The following excerpt from Chapter 1 “The Homeland, Aztlán / El otro México” vividly illustrates Anzaldúa’s poetic vision of life in the Borderlands. Similarly, Figure 3.1.2 “I Will Never Stop Reaching for You” by non-binary artist and poet Jess X. Snow emotionally captures the longing felt by loved ones separated by the U.S./México border. The three people featured in the image are adorned with the light of a million shining stars, who, according to the artist represent “the millions of mothers, fathers, and children throughout history who attempt to cross the border into the U.S. Migrants risk enormous loss in the optimism of securing family and community in a new country.” The digital print depicts many images from Anzaldúa’s poem, most notably, her portrayal of the ocean. Read the poem aloud and examine the image closely. Then discuss the concept of the Borderlands with a partner or in small groups. How is history represented using poetry and art? What other themes and topics are addressed?  


    Wind tugging at my sleeve 
    feet sinking into the sand
    I stand at the edge where earth touches ocean 
    where the two overlap
    a gentle coming together
    at other times and places a violent clash.

    Across the border in Mexico
       stark silhouette of houses gutted by waves, 
           cliffs crumbling into the sea,
                  silver waves marbled with spume
                             gashing a hole under the border fence.

                             Miro el mar atacar
                     la cerca en Border Field Park
                 con sus buchones de agua 
    an Easter Sunday resurrection
    of the brown blood in my veins.

    Oigo el llorido del mar, el respire del aire,
         my heart surges to the beat of the sea.
               in the gray haze of the sun
                  the gulls’ shrill cry of hunger,
                         the tangy smell of the sea seeping into me.

         I walk through the hole in the fence
                to the other side.
        Under my fingers I feel the gritty wire
                rusted by 139 years
                    of the salty breath of the sea.

    Beneath the iron sky
    Mexican children kick their soccer ball across,
    run after it, entering the U.S.

                      I press my hand to the steel curtain—
            chain link fence crowded with rolled barbed wire—
    rippling from the sea where Tijuana touches San Diego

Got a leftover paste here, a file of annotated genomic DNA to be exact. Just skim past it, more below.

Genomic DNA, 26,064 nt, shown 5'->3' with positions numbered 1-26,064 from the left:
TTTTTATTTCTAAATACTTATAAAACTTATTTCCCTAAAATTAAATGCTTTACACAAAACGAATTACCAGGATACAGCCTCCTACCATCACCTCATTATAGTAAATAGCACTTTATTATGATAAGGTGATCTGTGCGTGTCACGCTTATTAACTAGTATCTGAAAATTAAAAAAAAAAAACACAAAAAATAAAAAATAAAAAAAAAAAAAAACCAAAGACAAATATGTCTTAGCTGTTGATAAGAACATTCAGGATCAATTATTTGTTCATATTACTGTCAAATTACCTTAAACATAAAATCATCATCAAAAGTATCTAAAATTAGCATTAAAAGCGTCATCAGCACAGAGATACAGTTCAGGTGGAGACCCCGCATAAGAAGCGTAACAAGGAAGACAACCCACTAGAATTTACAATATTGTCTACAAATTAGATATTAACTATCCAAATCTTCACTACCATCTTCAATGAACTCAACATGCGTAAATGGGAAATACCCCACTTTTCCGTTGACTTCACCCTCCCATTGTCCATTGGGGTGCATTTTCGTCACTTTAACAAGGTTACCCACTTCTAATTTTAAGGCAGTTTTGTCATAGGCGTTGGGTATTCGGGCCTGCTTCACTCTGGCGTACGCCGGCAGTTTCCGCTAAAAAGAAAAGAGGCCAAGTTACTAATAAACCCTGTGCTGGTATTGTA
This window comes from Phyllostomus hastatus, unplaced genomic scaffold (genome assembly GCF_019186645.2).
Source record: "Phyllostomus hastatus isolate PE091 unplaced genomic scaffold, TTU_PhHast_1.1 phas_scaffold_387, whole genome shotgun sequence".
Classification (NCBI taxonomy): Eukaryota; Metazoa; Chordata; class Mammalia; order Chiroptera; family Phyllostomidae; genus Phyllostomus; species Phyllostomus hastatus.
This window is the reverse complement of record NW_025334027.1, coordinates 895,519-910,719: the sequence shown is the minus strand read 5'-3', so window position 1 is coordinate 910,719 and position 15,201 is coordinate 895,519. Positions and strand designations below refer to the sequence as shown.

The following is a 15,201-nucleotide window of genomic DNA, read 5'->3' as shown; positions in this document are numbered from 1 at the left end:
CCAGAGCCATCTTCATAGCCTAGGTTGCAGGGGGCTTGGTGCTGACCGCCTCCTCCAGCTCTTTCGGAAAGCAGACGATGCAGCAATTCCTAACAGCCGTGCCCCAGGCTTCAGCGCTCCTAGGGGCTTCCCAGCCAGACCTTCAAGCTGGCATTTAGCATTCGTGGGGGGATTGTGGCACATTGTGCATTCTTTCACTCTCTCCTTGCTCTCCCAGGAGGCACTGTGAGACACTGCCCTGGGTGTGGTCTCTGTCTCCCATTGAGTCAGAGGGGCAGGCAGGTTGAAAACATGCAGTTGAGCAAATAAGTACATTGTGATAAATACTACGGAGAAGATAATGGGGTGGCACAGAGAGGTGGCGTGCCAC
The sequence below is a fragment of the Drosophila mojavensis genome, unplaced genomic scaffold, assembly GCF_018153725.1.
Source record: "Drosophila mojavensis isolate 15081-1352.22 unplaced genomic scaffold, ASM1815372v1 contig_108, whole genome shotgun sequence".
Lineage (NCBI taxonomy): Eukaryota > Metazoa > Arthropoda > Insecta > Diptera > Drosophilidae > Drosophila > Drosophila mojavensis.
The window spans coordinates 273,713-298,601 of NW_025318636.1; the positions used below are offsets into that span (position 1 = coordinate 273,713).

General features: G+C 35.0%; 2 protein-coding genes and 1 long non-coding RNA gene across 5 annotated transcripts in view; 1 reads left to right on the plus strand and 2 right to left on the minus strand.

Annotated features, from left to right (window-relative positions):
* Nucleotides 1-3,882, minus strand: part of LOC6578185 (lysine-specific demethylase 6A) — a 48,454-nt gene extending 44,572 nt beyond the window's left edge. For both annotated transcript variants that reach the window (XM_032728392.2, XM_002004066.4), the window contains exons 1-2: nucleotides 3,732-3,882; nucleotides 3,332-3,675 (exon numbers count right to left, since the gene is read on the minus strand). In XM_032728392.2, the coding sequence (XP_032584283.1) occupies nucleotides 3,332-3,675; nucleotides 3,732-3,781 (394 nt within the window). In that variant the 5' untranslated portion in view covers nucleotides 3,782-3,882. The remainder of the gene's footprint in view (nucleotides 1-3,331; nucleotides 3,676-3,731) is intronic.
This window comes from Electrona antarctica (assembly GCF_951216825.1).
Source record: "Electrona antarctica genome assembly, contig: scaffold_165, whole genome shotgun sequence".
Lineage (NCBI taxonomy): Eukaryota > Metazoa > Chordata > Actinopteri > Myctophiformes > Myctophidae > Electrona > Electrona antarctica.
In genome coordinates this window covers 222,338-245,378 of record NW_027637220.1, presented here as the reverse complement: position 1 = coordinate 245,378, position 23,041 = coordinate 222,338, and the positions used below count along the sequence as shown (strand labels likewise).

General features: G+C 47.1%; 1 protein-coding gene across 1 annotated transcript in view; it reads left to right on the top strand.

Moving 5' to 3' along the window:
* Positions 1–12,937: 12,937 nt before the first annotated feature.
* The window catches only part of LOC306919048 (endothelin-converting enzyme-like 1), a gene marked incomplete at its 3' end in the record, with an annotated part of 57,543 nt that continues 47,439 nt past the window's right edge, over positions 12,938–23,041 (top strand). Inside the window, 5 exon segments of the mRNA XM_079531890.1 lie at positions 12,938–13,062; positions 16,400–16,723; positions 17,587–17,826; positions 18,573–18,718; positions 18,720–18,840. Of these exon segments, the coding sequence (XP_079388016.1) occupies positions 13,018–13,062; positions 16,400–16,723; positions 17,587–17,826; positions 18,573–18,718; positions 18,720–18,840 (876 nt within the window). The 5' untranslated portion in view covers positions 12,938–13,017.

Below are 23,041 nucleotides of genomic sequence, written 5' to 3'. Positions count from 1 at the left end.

unrolling over mountains
                             and plains 
                                              and deserts,

    this “Tortilla Curtain” turning into el río Grande
             flowing down to the flatlands 
                      of the Magic Valley of South Texas
              its mouth emptying into the Gulf.

    1,950 mile-long open wound
                              dividing a pueblo, a culture
                              running down the length of my body,
                                      staking fence rods in my flesh,
                                      splits me   splits me
                                              me raja   me raja

                                      This is my home 
                                      this thin edge of 

                                       But the skin of the earth is seamless.
                                       The sea cannot be fenced,
                                 el mar does not stop at the borders.
                         To show the white man what she thought of his 
                                       Yemayá blew that wire fence down.

                                          This land was Mexican once,
                                               was Indian always
                                                    and is.
                                               And will be again

    Three family members are separated by the U.S./Mexico border and are reaching for each other through the border fence. They are flying above the ocean, adorned with the light of a million shining stars as a full moon illuminates the night sky
    Figure 3.2:I Will Never Stop Reaching For You” by Jess X. Snow, Justseeds is licensed CC BY-NC-ND 4.0.

    In addition to taking a hemispheric or transnational approach, many Latinx historians take a thematic approach to research and teaching, focusing on key concepts, topics, and themes such as empire, conquest, wars of expansion, and revolution; migration and nation-building; industrialization and labor; and civil rights and resistance movements, among others, from the perspective of Latinx populations. 

    Furthermore, some Chicanx/Latinx and ethnic studies historians take a relational approach, which is the study of how one racial group is affected by the ways another group is racialized through co-constitutive historical, social, and political processes. Rather than studying a racially marginalized group in contrast to white supremacist and colonial power structures exclusively, which is the dominant paradigm in social science and humanities literature, a relational approach moves beyond a white/nonwhite binary to examine racially subordinated groups in relation to one another.12 In other words, “ attends to how, when, where, and to what extent groups intersect. It recognizes that there are limits to examining racialized groups in isolation.”13 Chicana historian Natalia Molina asserts that we can better understand how racial categories are formed and how they function if we think about race relationally and “zoom out” as we research, write, and teach. A relational view does not advocate for simply comparing and contrasting groups’ experiences, viewing them independently. Rather, groups are understood to be interdependent. Molina writes, we need to ask, “...who else is (or was) present in or near the communities we study—and what difference these groups’ presence makes (or made).”14 She continues, we must “consider how the lived experience of one group dramatically affected the experience of others.”15